Prof. Makkhan Lal
Senior Fellow, VIF
Talking about the death of party democracy and High Command culture has become far too common now a days. There is an impression that this High Command culture began in the Congress with Mrs. Indira Gandhi and since then it has spread in other parties as well.
We blame today’s spineless/selfish leaders to not opening their mouth even when unjust decisions are imposed on the party. Presidential Election is round the corner and rather than electorates talking about electing a President all are talking about the wishes of the Congress High Command regarding the matter.
I have recently been re-reading Maulana Azad’s “India Wins Freedom” which has all those withheld portions that Maulana had desired to be published 30 years after his demise. We all know the kind of drama that was played in Courts’ galleries to stop its publication. Thankfully, the Courts did not interfere with the publication of withheld portions and after its publication heavens have not fallen. Maulana Azad’s India Wins Freedom, K.M. Munishi’s Pilgrimage to Freedom, N.V. Gadgil’s Government From Inside, D.P. Mishra’s Living an Era(in three volumes) and above all Sardar Patel’s Correspondence (Edited by Durga Das in 12 Vols.) throw light on how the process of all powerful High Command and the death of internal party democracy began in the Congress during the pre-Independence days itself in the Congress. Three episodes – namely choosing the First Prime Minister, Electing the First President of India and Ousting the Elected President of the Congress (Purushottam Das Tandon) – throw ample light on it. Here in this article I shall briefly deal with the appointment of the First Prime Minister of India in 1946. For the other two episodes all I can do is to recommend Chapter titled “Death of Party Democracy and Discipline” (pp. 251-333) of my book Secular Politics Communal Agenda besides the above referred books.
After losing general elections in 1937 Muslim League had gone virtually on war-path against the Congress in particular and Hindus in general and polarized the population on religious lines. To defuse the situation, at from the Congress’ side, Gandhi ji very wisely chose Maulana Abul Kalam Azad as the Congress President in 1940, just a couple of months before the Lahore resolution for the creation of Pakistan. Because of various factors like World War II, Quit India Movement and most of the Congress leaders in jails, the annual elections for the post of Congress President could not be held until April 1946. Maulana Azad continued to be the Congress President and represented the Congress in various negotiations with the then Government and visiting Missions. As the War was coming to an end, it was becoming clear that India’s freedom is not very far. It was also very clear that it will be the Congress President (due to the number of seats Congress had won in 1946 elections), who shall be invited to form the Interim Government at the Centre. Thus, suddenly the position of the President of the Congress Party became a matter of great interest.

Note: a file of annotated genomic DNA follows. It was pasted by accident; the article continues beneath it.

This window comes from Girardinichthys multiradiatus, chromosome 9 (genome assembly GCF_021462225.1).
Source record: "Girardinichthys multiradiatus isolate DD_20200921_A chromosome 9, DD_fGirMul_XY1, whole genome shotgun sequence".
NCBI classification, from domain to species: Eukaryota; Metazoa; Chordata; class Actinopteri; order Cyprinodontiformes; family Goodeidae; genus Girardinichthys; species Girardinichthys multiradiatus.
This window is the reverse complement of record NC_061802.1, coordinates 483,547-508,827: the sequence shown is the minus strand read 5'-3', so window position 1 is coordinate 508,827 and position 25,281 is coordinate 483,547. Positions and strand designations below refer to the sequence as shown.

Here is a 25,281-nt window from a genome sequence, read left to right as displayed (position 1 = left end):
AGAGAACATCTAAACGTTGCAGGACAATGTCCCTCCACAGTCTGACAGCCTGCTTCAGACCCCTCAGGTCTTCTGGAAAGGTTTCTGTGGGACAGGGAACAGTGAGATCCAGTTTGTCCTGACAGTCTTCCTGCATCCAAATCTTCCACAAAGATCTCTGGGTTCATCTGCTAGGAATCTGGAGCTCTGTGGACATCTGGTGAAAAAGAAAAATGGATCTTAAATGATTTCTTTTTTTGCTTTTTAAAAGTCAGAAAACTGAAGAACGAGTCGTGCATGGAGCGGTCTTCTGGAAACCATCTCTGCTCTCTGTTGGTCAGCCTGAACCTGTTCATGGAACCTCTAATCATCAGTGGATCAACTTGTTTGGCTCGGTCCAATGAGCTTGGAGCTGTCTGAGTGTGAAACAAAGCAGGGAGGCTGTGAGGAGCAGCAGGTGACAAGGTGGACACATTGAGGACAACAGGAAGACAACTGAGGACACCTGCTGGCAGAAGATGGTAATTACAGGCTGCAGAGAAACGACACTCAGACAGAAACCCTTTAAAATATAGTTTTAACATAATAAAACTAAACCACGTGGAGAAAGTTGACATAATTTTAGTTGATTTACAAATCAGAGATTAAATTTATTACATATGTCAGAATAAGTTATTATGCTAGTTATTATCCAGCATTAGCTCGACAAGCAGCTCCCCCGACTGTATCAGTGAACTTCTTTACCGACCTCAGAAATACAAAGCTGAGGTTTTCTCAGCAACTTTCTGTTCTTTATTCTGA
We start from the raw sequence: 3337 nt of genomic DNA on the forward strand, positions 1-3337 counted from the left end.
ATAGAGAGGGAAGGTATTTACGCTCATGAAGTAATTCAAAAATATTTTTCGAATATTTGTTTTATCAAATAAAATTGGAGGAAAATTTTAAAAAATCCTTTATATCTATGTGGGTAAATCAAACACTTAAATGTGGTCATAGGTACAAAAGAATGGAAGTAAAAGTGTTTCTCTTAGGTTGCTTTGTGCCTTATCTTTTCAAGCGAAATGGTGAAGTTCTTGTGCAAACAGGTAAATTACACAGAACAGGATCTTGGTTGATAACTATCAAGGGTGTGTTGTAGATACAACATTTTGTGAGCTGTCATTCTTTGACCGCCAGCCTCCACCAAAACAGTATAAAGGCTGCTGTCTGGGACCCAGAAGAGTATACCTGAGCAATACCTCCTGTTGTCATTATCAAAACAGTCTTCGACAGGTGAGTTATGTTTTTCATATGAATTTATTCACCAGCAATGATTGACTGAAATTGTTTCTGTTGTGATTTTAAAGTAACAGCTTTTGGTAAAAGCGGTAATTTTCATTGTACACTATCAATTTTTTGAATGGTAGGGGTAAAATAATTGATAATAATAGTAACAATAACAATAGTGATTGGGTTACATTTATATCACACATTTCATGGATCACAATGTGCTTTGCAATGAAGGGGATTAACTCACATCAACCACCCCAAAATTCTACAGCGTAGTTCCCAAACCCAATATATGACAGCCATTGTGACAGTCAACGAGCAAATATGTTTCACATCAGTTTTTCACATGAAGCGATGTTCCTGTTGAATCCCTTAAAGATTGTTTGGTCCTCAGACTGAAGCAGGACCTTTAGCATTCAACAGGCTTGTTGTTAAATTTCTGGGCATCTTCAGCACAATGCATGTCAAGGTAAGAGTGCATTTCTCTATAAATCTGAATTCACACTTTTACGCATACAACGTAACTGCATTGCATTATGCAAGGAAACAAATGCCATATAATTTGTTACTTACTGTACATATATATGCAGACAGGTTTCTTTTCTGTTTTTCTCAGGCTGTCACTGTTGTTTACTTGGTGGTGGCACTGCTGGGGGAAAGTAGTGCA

Once the election for the post of Congress President was announced, Maulana Azad expressed his desire for the re-election. This fact has been accepted by Azad himself, but in a very twisted way. In his autobiography he writes:
“The question normally arose that there should be fresh Congress elections and a new President chosen. As soon as this was mooted in the Press, a general demand arose that I should be selected President for another term…. There was a general feeling in Congress that since I had conducted the negotiations till now, I should be charged with the task of bringing them to a successful close and implementing them.”1